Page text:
The lower back muscles are usually bundled together to encompass a generic term of 'lower back'. Many people who present with pain in this area actually find that the pain stems from a weakness in the stability of the core or a tightness in the legs as per previous blogs. Apart from the smaller Erector Spinae group (see previous BLOG) the Quadratus Lumborum are possibly the most prominent musculature that encompasses the 'lower back' group.
The Quadratus Lumborum (QL) originiates at the iliac crest (crest of pelvic bone) and inserts at the inferior border of the 12th rib and transverse process' of L1 - L4 (bottom rib and side of spinal segments). It lies deep to the Erector Spinae group of muscles and acts directly in trunk extension and lateral flexion. Whilst it's main function is to laterally flex the trunk, the QL are very active in the supporting role of spinal extension.
The lower back contravenes the assumption that muscles that are stretched beyond the normal range tend to exhibit weakness. In the case of the lower back, excessive flexion in someone such as a gymnast or diver, does not exhibit weakness, but rather normal strength. Whilst the QL is subject to the strength of the Erector group in extension, it is a primary mover in lateral flexion and also somewhat in rotation of the lower spine. A golfer or Baseball player will exhibit large amounts of stabilising and active strength with the QL in the rotation of the spine and the power generated in a swing.
Whilst rotation is performed by the erector group and the larger muscles such as the trapezius and latissimus dorsi further up the trunk, the extension/flexion of the iliac crest that naturally comes with a ‘swinging’ or ‘rotational’ motion falls to the QL. For example, in a baseball swing, the side which stabilises against the motion of the arms naturally contracts and shortens with the swing of the trunk and arms. In other movements, the QL can be called upon in hip abduction (moving the leg away from the body) and where power is insufficient in the Gluteals, the QL (with the Tensor Facia Latta) once again becomes the primary mover. The poor QL is never the star but often the ‘cover’, being called upon when necessary and the primary mover is too tired to perform.
An injury in the QL gives broad pain radiating from the pelvis upward towards the bottom rib. It is usually one sided (rather than a broad flat pain across the bottom of the spine/sacrum) and being able to bend sideways is most difficult. It can also create issues with extension(when the QL work together) if the hip flexors are traditionally tight because the QL have been used to extend the spine; thus where there once was power, there now is none.
The seated position is where the QL becomes quite loaded. With hips in constant flexion the iliac crest is pulled downwards and this places stress on the QL as it is in constant contraction to battle the pull of the hip flexors. (See our article on forces acting on the pelvis)In this way, muscular fatigue can exhaust the QL and result in reduced blood flow, adhesions and possible spasming. Often it is the smallest movement, typically a bend forward combined with rotation such as in picking up an object dropped on the floor, that results in the QL spasming and a locked back. There are various diagnostic tests to see whether a lowback spasm is in response to tight hip flexors, tight QL or overtight leg muscles.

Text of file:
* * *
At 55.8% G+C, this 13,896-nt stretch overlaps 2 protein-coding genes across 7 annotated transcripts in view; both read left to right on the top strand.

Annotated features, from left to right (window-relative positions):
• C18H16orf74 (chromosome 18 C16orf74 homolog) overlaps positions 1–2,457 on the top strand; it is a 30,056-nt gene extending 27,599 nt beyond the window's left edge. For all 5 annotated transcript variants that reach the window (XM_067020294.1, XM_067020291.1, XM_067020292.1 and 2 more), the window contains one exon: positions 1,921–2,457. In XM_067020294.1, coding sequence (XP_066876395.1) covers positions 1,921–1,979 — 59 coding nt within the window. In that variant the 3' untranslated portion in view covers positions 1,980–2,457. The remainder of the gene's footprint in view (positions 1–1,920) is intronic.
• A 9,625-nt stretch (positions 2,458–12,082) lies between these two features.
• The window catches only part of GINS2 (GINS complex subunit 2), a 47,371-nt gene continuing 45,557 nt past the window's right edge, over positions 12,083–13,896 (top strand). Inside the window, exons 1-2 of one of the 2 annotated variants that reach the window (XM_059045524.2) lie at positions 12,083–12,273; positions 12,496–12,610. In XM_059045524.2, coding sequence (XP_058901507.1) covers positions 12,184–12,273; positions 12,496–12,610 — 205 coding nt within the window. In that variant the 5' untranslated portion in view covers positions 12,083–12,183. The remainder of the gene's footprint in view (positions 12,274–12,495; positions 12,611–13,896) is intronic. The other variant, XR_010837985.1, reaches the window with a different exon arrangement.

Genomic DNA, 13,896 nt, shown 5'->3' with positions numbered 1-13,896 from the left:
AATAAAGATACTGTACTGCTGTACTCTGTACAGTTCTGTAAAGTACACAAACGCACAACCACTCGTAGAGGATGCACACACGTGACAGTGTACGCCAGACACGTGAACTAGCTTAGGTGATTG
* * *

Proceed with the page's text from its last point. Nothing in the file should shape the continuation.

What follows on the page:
Perhaps the most pertinent question I am asked when I expose the influence of the QL is “how do I stretch it?” This isa particularly difficult muscle to target in a stretch as it relies very much on the stabilization of the iliac crest and this depends largely on the tension inherent in the hip flexors. Typically movements to stretch the QL involve lateral flexion of the spine. The trick is to get the alternative side stable before enacting the stretch to really target the QL.
The Doorway Stretch
This is often used as the primary stretch but is often dependent on the person getting the hip position. It often involves the athlete adjusting the position of the hips to really target and ‘feel’ the stretch in the correct position
The Straddle Stretch
Men will struggle with this one. It feels dreadful if you cannot get in the right position and often results in spasming on the alternative side if you are not used to putting your spine in lateral flexion. Doing this seated and looking ‘up under your armpit’ is usually the best way to target this stretch – if you can manage it.
The Backward Dog Stretch
This is another good version where you mimic the famous ‘downward dog’ position but with one arm twisting beyond the reach of the other. It is also down on the knees. Again the trick here is to ensure the hips remain parallel or even dropping the focus hip downwards towards the floor to target the QL.
In all these stretches, getting the arms into an overhead position and stretching away from that is primary. This places the pelvis into a base position and pulls on the ribs, thus elongating the QL.
It’s one of the trickiest muscles to stretch and target but it really is an important muscle to maintain and utilize. Loading up a QL with weighted resistance is a bit like loading up the abdominals. These muscles are meant to be ‘thick and bulky’. They are meant to have length and be long and supple to enable good quality function – and avoid the dreaded lower back spasm.
So spare a though for the poor QL. Even it’s namesake the Quadriceps are a much more higher profile muscle and the function that the QL performs is often forgotten in the supporting role when the main mover decides to have a night off or go for a ‘smoko’. So be kind – and it will work well for you.